One our last day, we had an exiting party. I’m sponsored by Adidas so they sent me a bunch of equipment—10 soccer balls, five American footballs, 50 pairs of shoes for the soccer team. The team there happens to be really good but they don’t have any of the proper equipment. We also brought down a couple of rice cookers and an extra skillet for the team to cook with when they travel to other villages. We brought them a heart monitor for their health post, which is something the community didn’t have at all. That was very important.

We had a great experience. We completed a lot of projects and we got the full hands on experience of being able to help people in another country that were very humbled by us being there but very appreciative at the same time.

Bonham: One there was one particular moment that you’ll take with you for the rest of your life?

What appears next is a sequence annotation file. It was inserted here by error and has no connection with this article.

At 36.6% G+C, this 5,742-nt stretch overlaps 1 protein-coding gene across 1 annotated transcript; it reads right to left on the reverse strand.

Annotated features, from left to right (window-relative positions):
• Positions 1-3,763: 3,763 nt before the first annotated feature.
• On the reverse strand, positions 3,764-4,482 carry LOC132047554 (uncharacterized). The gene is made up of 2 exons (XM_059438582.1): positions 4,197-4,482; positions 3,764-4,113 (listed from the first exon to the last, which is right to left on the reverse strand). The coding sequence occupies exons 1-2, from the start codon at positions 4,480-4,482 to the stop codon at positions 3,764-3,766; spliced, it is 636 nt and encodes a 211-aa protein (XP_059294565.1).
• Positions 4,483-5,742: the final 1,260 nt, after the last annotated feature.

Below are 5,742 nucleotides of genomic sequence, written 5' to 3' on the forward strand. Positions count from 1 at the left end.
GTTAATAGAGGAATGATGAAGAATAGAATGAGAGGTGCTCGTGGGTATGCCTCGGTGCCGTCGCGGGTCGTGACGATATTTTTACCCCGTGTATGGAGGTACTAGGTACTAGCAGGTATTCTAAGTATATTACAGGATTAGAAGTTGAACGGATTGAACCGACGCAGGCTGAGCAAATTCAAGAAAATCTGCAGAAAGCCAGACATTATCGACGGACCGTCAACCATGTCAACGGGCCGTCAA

Bess: Just the experience itself. You’re asking me to pick one thing and it’s hard to explain. You’ve got to witness it and see it visually. My best memory is just playing with the kids. They were so happy. The first couple of days they were distant and standoffish because they didn’t know who we were. But after a while we started eating with the families and we were welcomed into their homes. The kids started to embrace us more. They’d hang around us. Come morning time when we’d drive in to work, we’d see kids waving at us while we were in the van. It was very special. It was very exciting to see the smiles not only on the kids’ faces, but to see the parents and the leaders in the village. It was a great experience.

Bonham: How challenging was it to see people living under such less-privileged circumstances?

Davone Bess assists Global Volunteers with village renovations (Photo courtesy of The Bess Route Foundation)